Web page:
The morning following our wedding, my husband and I went to Sunday Mass, ate breakfast at a diner where we were given a free piece of pie, and spent the next eight hours in the car en route to Wilmington, North Carolina. We spent the next week exploring the gardens, downtown, and beaches of this beautiful seaside town. Its small-city feel, with its mix of opportunities for culture and relaxation, suited us perfectly. Simplicity.
Before marriage, I’d listened with awe to my friends’ stories of running through the streets of Rome in wedding attire, eager to get a good spot in the sposi novelli section of the Pope’s weekly audience. Their trips sounded amazing, yet I knew that immediately following our wedding, time and budget constraints would mean a Roman honeymoon just wasn’t a possibility for us. I felt at peace with this fact and, moreover, was excited for a slower-paced trip that I knew suited our temperaments.
Even in the absence of international travel and a papal blessing, though, my husband and I talked about maintaining a disposition to prayer on our first-ever trip together. If you and your spouse-to-be are among those graced with the opportunity for a honeymoon in Rome, it will surely bear fruit in your new marriage. Yet it would be a misperception to believe Rome and the Vatican are the only locations where you can enjoy your first days as husband and wife in a deeply spiritual way.
If your honeymoon plans are stateside or if you’ve chosen another country or type of trip for your getaway, know that your choice is an equally worthy one and that it’s possible to have a prayerful, intentional honeymoon no matter where in the world you and your beloved are.
Here, our recommendations for bathing your honeymoon in a spirit of prayer.
Chase the Eucharist.
Commit to daily Mass, or even a daily holy hour, for the duration of your honeymoon. Depending on your destination, you might make one parish your home base, or prefer to explore different churches in the area. The Mass Times app is a valuable tool for finding Masses and Adoration, even internationally, and might surprise you with new--or old favorite--saints to whom you can pray in a particular way. The parish my husband and I frequented during our time in Wilmington was named for Saint Therese, whose intercession played a major role in our relationship. Coincidence?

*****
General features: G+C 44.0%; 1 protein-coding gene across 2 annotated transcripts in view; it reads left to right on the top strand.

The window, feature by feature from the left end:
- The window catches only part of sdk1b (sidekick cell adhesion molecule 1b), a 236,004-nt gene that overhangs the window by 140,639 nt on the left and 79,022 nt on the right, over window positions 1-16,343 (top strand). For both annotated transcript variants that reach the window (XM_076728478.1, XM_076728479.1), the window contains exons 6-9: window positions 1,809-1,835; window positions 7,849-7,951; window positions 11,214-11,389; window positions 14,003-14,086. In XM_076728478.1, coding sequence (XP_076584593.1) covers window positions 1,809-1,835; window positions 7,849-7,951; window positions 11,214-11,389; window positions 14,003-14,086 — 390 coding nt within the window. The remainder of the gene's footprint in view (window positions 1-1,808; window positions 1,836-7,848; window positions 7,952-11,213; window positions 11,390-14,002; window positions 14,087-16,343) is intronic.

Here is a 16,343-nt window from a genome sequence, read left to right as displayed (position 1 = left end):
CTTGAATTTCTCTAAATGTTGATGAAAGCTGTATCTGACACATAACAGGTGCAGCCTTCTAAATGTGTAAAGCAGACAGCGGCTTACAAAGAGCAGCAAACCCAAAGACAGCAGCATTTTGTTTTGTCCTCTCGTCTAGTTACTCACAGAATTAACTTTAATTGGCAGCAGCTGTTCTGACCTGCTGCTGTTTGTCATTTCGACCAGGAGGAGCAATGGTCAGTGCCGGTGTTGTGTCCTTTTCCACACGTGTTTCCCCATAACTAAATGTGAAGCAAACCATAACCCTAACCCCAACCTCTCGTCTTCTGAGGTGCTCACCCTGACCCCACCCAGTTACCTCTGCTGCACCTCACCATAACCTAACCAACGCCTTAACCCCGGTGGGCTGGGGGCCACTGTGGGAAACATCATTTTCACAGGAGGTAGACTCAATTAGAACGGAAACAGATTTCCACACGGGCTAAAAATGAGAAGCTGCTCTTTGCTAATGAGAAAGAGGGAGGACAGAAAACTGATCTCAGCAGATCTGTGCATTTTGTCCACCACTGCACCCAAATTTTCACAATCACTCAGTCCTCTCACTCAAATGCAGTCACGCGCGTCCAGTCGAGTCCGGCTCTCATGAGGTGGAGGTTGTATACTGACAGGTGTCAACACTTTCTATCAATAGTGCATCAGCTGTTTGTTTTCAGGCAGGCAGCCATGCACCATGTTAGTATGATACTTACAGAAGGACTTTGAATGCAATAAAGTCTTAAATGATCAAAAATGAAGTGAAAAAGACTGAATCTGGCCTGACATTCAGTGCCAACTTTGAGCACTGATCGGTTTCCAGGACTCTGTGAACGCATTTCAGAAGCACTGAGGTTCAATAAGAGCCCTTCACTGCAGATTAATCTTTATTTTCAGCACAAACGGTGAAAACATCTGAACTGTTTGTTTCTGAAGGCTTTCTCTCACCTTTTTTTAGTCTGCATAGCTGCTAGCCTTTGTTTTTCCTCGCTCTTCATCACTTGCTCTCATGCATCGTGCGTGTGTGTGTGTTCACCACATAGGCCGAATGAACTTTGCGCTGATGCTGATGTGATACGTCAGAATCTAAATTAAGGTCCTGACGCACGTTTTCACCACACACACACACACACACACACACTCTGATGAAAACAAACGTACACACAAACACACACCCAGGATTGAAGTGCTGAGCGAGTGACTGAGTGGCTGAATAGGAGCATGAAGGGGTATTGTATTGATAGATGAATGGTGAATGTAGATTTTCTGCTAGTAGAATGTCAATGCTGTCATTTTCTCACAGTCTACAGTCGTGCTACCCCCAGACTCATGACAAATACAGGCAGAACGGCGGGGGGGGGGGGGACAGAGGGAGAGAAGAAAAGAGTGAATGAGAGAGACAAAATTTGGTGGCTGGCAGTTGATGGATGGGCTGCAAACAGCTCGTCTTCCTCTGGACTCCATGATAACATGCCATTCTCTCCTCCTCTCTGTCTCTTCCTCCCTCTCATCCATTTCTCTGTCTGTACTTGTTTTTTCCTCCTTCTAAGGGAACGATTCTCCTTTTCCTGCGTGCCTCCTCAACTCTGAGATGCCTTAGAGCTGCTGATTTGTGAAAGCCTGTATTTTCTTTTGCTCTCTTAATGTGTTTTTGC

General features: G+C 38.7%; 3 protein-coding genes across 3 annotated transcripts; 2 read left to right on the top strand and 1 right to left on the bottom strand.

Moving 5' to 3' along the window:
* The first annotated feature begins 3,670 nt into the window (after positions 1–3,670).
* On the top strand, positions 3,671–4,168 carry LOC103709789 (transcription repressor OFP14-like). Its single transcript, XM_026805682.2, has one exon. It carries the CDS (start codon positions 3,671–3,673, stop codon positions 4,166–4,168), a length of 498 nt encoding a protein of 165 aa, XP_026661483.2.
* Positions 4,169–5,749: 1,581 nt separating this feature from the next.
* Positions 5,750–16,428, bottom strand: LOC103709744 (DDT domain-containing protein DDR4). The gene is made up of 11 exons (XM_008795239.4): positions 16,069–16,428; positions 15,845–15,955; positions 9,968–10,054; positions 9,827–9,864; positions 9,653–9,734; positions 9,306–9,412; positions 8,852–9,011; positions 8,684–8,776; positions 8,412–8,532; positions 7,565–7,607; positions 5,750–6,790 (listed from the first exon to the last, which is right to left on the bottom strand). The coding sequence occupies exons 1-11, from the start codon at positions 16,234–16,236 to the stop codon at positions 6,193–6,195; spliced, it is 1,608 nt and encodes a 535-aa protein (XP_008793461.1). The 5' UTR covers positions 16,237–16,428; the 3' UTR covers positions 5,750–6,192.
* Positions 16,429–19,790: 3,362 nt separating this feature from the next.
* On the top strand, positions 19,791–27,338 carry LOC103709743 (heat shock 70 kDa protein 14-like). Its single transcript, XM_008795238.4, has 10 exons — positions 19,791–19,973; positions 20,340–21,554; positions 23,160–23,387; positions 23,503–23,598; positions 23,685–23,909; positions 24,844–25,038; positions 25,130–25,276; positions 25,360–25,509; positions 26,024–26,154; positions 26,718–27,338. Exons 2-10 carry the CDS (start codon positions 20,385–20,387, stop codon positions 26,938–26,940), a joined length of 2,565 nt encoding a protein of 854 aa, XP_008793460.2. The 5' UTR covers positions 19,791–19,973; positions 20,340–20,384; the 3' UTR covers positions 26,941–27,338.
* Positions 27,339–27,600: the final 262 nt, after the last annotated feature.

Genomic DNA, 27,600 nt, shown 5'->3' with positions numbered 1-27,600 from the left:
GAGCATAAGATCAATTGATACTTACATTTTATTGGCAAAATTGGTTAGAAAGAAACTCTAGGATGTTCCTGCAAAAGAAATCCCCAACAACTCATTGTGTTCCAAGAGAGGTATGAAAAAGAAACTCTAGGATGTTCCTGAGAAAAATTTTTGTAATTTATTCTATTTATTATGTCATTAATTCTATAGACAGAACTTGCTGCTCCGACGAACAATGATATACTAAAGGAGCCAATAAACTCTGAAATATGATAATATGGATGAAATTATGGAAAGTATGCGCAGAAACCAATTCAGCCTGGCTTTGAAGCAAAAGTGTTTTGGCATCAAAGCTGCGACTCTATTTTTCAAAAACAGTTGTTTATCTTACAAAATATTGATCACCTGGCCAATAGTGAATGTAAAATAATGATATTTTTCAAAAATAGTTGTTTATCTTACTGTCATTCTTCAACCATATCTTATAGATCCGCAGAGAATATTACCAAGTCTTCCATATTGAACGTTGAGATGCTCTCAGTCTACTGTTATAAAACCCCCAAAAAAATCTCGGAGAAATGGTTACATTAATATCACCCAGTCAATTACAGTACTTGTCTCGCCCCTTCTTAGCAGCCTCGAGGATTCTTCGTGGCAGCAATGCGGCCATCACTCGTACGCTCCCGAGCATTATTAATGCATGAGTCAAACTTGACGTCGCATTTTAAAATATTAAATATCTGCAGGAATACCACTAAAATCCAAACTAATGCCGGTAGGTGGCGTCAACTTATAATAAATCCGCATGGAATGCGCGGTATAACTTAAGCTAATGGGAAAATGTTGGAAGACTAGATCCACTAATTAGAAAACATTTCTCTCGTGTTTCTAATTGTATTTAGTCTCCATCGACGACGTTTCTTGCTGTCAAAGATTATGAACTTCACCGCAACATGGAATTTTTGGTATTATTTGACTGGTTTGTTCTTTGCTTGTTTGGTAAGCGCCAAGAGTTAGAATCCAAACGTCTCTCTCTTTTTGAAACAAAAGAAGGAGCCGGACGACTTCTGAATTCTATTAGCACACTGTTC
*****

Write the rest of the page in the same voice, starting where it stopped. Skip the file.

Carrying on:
Read a spiritual book together.
Diving into new-to-you reading during this sacred time, like Elise and her husband did, offers not only material for contemplation, but an experience to remember your trip by and refer back to in the future. See recommendations from us and some of our brides here.
Develop a prayer routine.
Newlywed life, particularly on your honeymoon, offers significantly more time together than you’ve had in the past, including time for prayer first thing in the morning and last thing before bed. Use these first days of your marriage to expand upon the prayer rituals you employed while dating and engaged, or create a routine for the first time. Rest, however, in the fact that there’s no pressure to have everything figured out by the time you head home. Developing a spiritual intimacy takes time, and the Church offers such depth and richness of options that suit you and your spouse, ranging from rote prayers and devotions, spontaneous prayer, lectio divina, music, and the Divine Office.
Consider a mission statement for your marriage.
This might sound official, but it doesn’t have to be! Men and women called to marriage are tasked with the mission of bearing Christ’s love to the world through their love for each other and, God willing, for their children. Taking time to converse about your hopes for your life together and ways you’ll live out your particular call to marriage can act as a touchstone for your vocation: principles to live by, words to turn to during dry or difficult seasons, and a succinct reminder of your path to heaven. A mission statement for your marriage puts into words the universal truth of the married vocation, in a way specific to you and your beloved. You might write your own statement, or you might turn to a particular word that arises in your hearts or a quote from Scripture or a saint.
I have to admit that my husband and I have never officially done this ourselves, but over time, there have been two quotes we’ve consistently turned to that express our relationship; ones that encapsulate the standards we strive to hold ourselves to in our marriage. One is “freedom exists for the sake of love,” from the old translation of Saint John Paul II’s Love and Responsibility, and the other is Saint Teresa of Calcutta’s exhortation that each of us “be the one” to quench the thirst of Jesus on the Cross, in the form of daily acts of love and prayer.
We love hearing about your own journeys and the ways, small and large, you enrich your spiritual life with your spouse. If there are practices that helped you look to Christ on your own honeymoon, be sure to share them in the comments and on our social media.